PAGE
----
The importance of a one-track mind

Staying steady – it’s about the only thing that saves me. Staying focused on what is important to me, what matters to me, what drives me in life. Truly, without knowing these things — what I’m willing to live for, what I might even be willing to die for — it may sound old-fashioned, but it’s the stuff of my life.

In today’s world, we are surrounded by constant enticements to stray off course. Media tempt us with a constant stream of engaging images which ultimately bring us nothing other than a moment’s entertainment. Advertisers and marketers interrupt us constantly to tell us about things they would like us to buy. Everywhere we look, everywhere we go, people are vying for our attention, and for those who have trouble staying on track, it can be murder.

It can literally wreck your life.

So, it’s up to us. It’s up to you. It’s up to me. To stay focused. Steady. Intent. It’s important not to take ourselves too seriously, but at the same time, don’t fall into the trap of discounting yourself and your values for the sake of some brief relief — fitting in, “taking the pressure off”, or whatever other reason you have for straying from your path.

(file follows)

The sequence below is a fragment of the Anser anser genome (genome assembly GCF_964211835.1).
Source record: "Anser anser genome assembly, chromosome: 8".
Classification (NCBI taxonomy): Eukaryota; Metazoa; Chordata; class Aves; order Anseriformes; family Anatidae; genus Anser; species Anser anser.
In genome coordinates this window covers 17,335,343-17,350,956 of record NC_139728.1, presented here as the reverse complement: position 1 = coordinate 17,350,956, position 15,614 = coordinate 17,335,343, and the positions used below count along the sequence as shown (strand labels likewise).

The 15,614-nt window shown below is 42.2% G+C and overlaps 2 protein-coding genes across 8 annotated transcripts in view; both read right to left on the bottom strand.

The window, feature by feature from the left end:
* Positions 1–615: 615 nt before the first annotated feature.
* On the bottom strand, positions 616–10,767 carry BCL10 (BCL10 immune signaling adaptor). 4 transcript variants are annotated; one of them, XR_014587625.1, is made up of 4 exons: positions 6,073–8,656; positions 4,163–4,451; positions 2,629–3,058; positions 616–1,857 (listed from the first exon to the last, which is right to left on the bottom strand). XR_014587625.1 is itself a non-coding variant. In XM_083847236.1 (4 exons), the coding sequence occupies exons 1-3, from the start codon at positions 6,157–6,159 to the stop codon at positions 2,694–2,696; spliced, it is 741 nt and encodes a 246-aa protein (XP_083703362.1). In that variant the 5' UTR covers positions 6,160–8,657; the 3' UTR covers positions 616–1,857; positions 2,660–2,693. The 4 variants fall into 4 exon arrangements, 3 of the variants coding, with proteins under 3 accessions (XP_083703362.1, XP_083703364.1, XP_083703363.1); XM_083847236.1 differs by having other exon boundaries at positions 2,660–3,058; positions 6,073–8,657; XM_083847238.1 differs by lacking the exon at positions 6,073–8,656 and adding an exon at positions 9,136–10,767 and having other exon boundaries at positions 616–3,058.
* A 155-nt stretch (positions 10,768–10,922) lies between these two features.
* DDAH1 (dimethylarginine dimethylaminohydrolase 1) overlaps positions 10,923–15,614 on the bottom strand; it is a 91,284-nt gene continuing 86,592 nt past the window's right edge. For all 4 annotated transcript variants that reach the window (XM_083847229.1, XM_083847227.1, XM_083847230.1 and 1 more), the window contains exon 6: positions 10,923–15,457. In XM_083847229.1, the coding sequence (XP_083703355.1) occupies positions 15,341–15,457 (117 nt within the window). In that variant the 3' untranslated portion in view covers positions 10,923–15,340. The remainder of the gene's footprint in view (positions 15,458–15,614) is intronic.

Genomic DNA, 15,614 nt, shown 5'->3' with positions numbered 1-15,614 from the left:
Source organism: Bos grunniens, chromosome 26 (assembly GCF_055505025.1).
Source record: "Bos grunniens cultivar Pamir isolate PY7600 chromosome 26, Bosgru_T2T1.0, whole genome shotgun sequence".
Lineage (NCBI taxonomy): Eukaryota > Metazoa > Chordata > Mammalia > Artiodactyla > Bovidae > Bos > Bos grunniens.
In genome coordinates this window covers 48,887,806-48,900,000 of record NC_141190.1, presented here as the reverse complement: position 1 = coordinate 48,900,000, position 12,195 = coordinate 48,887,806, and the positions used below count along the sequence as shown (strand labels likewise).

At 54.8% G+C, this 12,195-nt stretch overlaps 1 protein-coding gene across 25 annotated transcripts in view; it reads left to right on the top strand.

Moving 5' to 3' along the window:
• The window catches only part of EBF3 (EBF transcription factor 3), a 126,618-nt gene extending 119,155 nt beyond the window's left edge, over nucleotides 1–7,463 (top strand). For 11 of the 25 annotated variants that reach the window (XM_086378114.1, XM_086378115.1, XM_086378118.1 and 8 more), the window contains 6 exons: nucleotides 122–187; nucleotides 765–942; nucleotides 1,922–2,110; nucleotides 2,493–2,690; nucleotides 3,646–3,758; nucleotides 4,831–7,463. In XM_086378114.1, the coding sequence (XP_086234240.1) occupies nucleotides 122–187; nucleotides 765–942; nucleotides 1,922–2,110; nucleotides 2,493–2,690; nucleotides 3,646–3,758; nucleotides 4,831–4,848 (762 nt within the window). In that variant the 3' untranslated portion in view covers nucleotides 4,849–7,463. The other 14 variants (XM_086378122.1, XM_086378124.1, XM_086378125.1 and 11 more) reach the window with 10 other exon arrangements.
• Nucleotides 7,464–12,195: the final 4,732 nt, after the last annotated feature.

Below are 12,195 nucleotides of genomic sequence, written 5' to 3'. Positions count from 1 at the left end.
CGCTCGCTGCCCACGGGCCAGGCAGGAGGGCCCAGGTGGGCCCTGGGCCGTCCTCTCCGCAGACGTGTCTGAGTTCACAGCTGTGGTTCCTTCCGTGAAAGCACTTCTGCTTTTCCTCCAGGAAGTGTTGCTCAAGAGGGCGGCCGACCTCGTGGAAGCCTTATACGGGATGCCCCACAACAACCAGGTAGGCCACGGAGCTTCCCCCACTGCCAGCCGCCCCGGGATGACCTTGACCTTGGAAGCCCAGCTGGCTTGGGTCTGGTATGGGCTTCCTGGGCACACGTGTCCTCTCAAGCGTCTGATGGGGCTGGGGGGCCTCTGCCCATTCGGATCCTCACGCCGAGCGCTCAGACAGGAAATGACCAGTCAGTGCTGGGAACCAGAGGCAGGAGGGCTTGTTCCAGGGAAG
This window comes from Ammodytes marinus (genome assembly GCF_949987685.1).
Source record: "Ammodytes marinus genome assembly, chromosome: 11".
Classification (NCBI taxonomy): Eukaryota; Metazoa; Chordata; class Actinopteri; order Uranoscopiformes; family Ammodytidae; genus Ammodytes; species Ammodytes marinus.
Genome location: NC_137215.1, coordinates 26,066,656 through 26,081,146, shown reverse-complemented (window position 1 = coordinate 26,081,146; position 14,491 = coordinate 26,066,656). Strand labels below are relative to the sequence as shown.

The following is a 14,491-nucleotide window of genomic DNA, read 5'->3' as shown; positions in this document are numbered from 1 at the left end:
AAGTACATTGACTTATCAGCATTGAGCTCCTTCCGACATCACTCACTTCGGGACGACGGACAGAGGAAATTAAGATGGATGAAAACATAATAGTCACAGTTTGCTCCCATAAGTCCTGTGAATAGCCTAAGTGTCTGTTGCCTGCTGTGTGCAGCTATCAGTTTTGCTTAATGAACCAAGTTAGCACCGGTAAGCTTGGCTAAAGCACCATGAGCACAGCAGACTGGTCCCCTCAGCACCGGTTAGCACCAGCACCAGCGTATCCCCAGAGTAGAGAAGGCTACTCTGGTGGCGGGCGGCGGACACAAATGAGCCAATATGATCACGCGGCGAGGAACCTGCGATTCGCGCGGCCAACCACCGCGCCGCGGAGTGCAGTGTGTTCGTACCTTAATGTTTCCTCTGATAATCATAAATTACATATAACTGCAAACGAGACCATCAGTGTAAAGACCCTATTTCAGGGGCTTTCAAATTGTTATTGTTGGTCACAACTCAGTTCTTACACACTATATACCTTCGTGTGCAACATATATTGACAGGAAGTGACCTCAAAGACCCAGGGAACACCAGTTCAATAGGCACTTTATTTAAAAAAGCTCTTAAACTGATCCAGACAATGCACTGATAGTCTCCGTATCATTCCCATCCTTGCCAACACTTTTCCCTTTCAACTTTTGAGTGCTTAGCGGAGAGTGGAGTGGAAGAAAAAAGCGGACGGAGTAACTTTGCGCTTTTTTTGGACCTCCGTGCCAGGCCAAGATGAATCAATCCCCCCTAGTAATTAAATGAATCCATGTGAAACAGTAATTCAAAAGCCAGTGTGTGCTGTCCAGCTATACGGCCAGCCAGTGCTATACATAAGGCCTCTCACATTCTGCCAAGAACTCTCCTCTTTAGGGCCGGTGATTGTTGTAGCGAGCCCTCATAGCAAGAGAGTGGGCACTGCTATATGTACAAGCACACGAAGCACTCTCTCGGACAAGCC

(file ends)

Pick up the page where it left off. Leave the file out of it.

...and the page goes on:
What IS your path? What matters most to you? What do you want to devote your life to? Your family? Your country? Your job? Your home town? What? What matters enough to you, that you will get up early each day, and stay up late each night, in order to do it? What matters so much to you that you willingly forego personal comforts and convenience to do/have/achieve it?

These are important questions. Especially when it comes to TBI recovery. I am thinking particularly of the servicemen and women who have sustained TBI’s in the course of their service, who now come home to a life they may not recognize, in a country that owes them the world, but cannot/will not help them.

To these folks I say, “Find what matters to you. Find others who share those same values. Find your tribe, your home, your extended family. And put everything you have into serving your common cause.”

To all of us, I say, we should do the same. Find what matters most to us, what drives us, what feeds us, what keeps us going, no matter what. These things can — and do — save lives. Because they hold our focus and they keep us on track, when all the rest of the world is being pulled in a million different directions by a million different messages, very few of them are actually true.

Stay the course. Find your spark. And keep on keepin’ on.

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Everything changes – let’s get past the guilt

Just look around… Seasons change, the world changes, political movements rise like tides – or tsunamis – and people change.